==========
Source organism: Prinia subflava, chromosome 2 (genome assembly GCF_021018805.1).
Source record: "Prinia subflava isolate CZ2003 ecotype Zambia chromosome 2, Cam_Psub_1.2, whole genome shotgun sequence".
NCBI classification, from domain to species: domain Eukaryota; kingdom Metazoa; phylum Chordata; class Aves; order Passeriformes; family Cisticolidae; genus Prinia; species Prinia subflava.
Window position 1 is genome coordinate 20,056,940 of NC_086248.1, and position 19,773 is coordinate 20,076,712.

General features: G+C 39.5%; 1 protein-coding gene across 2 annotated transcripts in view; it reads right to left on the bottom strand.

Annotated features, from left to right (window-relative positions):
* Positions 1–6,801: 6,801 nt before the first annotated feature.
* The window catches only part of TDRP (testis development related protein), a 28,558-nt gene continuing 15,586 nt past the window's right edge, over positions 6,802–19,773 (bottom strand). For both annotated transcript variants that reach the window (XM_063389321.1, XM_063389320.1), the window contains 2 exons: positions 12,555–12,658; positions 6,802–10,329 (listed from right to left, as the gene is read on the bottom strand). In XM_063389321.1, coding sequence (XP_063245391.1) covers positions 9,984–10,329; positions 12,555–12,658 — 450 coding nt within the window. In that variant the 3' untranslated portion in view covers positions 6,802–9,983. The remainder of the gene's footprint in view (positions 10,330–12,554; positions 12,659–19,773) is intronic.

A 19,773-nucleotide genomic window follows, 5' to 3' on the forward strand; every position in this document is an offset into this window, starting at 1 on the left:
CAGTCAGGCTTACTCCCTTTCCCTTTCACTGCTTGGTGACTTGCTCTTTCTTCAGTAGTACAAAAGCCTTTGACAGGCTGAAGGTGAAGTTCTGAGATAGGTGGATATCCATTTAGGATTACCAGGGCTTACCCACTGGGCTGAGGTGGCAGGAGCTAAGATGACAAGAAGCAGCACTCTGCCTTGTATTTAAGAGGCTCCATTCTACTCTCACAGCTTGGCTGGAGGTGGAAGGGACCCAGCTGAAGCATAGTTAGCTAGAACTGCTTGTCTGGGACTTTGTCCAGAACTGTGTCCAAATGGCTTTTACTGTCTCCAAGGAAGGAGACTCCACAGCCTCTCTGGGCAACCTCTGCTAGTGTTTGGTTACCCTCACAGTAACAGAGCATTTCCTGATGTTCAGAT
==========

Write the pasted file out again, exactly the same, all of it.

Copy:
Source organism: Prinia subflava, chromosome 2 (genome assembly GCF_021018805.1).
Source record: "Prinia subflava isolate CZ2003 ecotype Zambia chromosome 2, Cam_Psub_1.2, whole genome shotgun sequence".
NCBI classification, from domain to species: domain Eukaryota; kingdom Metazoa; phylum Chordata; class Aves; order Passeriformes; family Cisticolidae; genus Prinia; species Prinia subflava.
Window position 1 is genome coordinate 20,056,940 of NC_086248.1, and position 19,773 is coordinate 20,076,712.

General features: G+C 39.5%; 1 protein-coding gene across 2 annotated transcripts in view; it reads right to left on the bottom strand.

Annotated features, from left to right (window-relative positions):
* Positions 1–6,801: 6,801 nt before the first annotated feature.
* The window catches only part of TDRP (testis development related protein), a 28,558-nt gene continuing 15,586 nt past the window's right edge, over positions 6,802–19,773 (bottom strand). For both annotated transcript variants that reach the window (XM_063389321.1, XM_063389320.1), the window contains 2 exons: positions 12,555–12,658; positions 6,802–10,329 (listed from right to left, as the gene is read on the bottom strand). In XM_063389321.1, coding sequence (XP_063245391.1) covers positions 9,984–10,329; positions 12,555–12,658 — 450 coding nt within the window. In that variant the 3' untranslated portion in view covers positions 6,802–9,983. The remainder of the gene's footprint in view (positions 10,330–12,554; positions 12,659–19,773) is intronic.

A 19,773-nucleotide genomic window follows, 5' to 3' on the forward strand; every position in this document is an offset into this window, starting at 1 on the left:
CAGTCAGGCTTACTCCCTTTCCCTTTCACTGCTTGGTGACTTGCTCTTTCTTCAGTAGTACAAAAGCCTTTGACAGGCTGAAGGTGAAGTTCTGAGATAGGTGGATATCCATTTAGGATTACCAGGGCTTACCCACTGGGCTGAGGTGGCAGGAGCTAAGATGACAAGAAGCAGCACTCTGCCTTGTATTTAAGAGGCTCCATTCTACTCTCACAGCTTGGCTGGAGGTGGAAGGGACCCAGCTGAAGCATAGTTAGCTAGAACTGCTTGTCTGGGACTTTGTCCAGAACTGTGTCCAAATGGCTTTTACTGTCTCCAAGGAAGGAGACTCCACAGCCTCTCTGGGCAACCTCTGCTAGTGTTTGGTTACCCTCACAGTAACAGAGCATTTCCTGATGTTCAGAT